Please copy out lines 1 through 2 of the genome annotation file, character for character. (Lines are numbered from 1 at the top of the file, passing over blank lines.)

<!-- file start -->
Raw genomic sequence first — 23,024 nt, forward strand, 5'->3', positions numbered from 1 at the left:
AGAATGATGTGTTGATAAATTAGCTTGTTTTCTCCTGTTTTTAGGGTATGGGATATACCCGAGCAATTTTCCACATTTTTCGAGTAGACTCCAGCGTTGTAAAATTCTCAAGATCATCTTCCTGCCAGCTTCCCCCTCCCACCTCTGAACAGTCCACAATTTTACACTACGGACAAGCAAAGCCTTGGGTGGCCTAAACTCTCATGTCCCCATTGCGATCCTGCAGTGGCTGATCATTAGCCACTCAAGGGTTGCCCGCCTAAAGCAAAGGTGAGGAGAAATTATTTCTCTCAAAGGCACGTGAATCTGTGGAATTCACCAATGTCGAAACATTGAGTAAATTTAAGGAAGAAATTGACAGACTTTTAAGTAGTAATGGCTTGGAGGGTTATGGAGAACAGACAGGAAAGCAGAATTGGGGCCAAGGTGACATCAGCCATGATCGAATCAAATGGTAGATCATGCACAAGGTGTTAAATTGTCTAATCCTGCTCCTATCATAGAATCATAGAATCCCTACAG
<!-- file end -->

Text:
Raw genomic sequence first — 23,024 nt, forward strand, 5'->3', positions numbered from 1 at the left:
AGAATGATGTGTTGATAAATTAGCTTGTTTTCTCCTGTTTTTAGGGTATGGGATATACCCGAGCAATTTTCCACATTTTTCGAGTAGACTCCAGCGTTGTAAAATTCTCAAGATCATCTTCCTGCCAGCTTCCCCCTCCCACCTCTGAACAGTCCACAATTTTACACTACGGACAAGCAAAGCCTTGGGTGGCCTAAACTCTCATGTCCCCATTGCGATCCTGCAGTGGCTGATCATTAGCCACTCAAGGGTTGCCCGCCTAAAGCAAAGGTGAGGAGAAATTATTTCTCTCAAAGGCACGTGAATCTGTGGAATTCACCAATGTCGAAACATTGAGTAAATTTAAGGAAGAAATTGACAGACTTTTAAGTAGTAATGGCTTGGAGGGTTATGGAGAACAGACAGGAAAGCAGAATTGGGGCCAAGGTGACATCAGCCATGATCGAATCAAATGGTAGATCATGCACAAGGTGTTAAATTGTCTAATCCTGCTCCTATCATAGAATCATAGAATCCCTACAG